20 August 2016

still with bhastrika & mukha

When a tennis player grunts as they hit a ball, this grunt helps with the effort. In the same way, we can use mukha bhastrika to help us with a few poses. In Surya Namaskara specifically. As you go to the floor as in astanga asana/8 points pose/knees chest chin to floor; or come down into chaturanga asana/low plank, whether from standing or plank; or just lower yourself, even gently, to lying flat on the floor; go down with one mukha bhastrika. And then as you go up into mountain/downdog, do another mukha bhastrika. This is particularly effective as a method to build up strength. Again - no overkill, please!!

An alternative version is to omit mukha bhastrika with Surya Namaskara as we described above, & instead hold mountain/downdog as in Surya Namaskra A, with or without plank pose included, & in downdog, do 1 - 5 rounnds of mukha bhastrika, in this way: inhale nose; exhale mouth in a bird's beak: shoo! shoo! shoo! 3 - 6 "shoos" per one inhale. This is wonderful for increasing daily alertness.

There is also a mouth bhastrika whereby one does bhastrika as normal, pumping the abdomen, but with a twist: do both inhale & exhale through the mouth. Do 20 or more. Powerful for alertness & cooling inflammation, especially in the gut. You can do bhastrika through the nose first, then do the same amount with the mouth, an equal number of times. Do this at the end of poses, in your pranayama section.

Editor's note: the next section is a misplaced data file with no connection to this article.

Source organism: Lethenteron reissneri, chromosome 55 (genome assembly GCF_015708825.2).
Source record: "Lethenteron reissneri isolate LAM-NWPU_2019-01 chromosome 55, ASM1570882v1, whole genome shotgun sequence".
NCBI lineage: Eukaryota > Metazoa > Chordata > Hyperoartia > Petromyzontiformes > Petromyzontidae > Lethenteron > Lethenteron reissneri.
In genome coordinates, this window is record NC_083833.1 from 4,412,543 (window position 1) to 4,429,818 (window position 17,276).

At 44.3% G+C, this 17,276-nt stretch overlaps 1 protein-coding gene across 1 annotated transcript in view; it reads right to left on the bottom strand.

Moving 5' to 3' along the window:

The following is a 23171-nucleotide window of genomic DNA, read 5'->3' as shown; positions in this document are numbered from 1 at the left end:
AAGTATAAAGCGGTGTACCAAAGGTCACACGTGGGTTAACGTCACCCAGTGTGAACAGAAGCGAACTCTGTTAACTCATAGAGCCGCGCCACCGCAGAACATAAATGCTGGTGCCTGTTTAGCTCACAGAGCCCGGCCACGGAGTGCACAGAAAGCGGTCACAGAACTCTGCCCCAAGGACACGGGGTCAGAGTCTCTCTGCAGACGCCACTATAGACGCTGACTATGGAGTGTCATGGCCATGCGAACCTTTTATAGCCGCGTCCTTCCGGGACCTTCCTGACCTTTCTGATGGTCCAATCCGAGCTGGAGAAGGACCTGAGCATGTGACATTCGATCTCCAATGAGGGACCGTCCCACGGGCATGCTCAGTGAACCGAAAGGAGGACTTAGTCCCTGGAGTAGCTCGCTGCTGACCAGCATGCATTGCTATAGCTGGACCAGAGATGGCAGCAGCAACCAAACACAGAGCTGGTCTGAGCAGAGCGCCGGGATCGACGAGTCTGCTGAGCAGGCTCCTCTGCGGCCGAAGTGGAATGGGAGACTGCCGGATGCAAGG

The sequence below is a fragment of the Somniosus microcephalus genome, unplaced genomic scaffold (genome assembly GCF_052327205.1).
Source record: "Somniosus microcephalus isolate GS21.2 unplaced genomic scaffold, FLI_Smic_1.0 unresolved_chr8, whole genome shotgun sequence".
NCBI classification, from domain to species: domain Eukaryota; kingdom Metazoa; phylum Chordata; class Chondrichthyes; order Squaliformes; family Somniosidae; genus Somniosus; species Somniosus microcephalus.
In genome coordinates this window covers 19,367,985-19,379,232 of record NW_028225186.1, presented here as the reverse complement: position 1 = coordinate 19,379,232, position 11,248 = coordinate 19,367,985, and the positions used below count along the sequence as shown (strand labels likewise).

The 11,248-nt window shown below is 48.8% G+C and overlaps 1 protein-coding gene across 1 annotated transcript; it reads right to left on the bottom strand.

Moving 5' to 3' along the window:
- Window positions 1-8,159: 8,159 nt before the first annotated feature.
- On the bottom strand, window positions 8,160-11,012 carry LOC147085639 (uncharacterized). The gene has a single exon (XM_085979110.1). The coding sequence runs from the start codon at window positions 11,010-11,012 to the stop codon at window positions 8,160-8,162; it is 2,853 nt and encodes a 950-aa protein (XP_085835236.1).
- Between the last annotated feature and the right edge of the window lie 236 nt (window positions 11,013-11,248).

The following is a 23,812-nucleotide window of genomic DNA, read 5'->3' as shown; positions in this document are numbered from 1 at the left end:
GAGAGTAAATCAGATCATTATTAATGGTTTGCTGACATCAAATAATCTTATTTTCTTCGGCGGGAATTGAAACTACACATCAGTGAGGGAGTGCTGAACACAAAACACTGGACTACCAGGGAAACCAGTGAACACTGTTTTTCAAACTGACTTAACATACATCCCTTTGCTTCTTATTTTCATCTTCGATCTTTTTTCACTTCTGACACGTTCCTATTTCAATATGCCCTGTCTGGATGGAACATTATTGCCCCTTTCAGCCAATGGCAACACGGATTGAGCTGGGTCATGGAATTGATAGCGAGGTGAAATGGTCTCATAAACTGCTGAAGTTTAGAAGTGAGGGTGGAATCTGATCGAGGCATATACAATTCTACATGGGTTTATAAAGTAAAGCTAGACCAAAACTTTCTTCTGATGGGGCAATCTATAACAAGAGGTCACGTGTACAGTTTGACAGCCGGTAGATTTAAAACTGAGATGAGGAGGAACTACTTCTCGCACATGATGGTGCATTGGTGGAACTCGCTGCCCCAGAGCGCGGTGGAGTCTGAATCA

And another alternative, channelled by myself: inhale/nose; exhale/blow out through the mouth. This is not the mukha bhastrika that I have been describing, it's just a strong "blow", pulling in the abdomen at the same time. Do this fast, about 20 times, then follow with 20 fast kapalabhatis. Very nice. Do as your cleansing breaths in your pranayama section, without adding extra types of bhastrika.

Another type of bhastrika that I have successfully used in therapy, & it has been so strong in waking up the brain, is a hissing breath. For people who cannot do poses, they can sit, inhale/drop head; exhale/lift up head as you hiss the breath out loudly, look up at the end. For the rest of us: do this in cobra! As you raise head/shoulders/chest, hiss the breath out loudly. Inhale back to the floor. Do 3 -5 times. Not in Surya Namaskara, but as a pose on it's own. Be sure to look up as you go up. This also lifts the spirits, so is most useful, & is great for when we are feeling "down".

So, we now have several different ways to use bhastrika. Overkill is not advised. Make sure that you don't add too much to the poses. Always remember: less is more! & we want people to have a good experience, not a hyped-up one. Avoid bhastrikas in the evening, for they will keep you awake.

Do one thing & teach it for a while. Try to be consistent & not chop & change. Your students will love it. If there are any queries, please post in the comments section.

14 August 2016

mukha bhastrika

So far we have been looking at bhastrika for kundalini, &, also done differently for health. We have been looking at nasikagra bhastrika. Nasikagra is referring to the nose. But it can also be done through the mouth, the mouth bhastrika being known as mukha bhastrika, & there are several forms of it.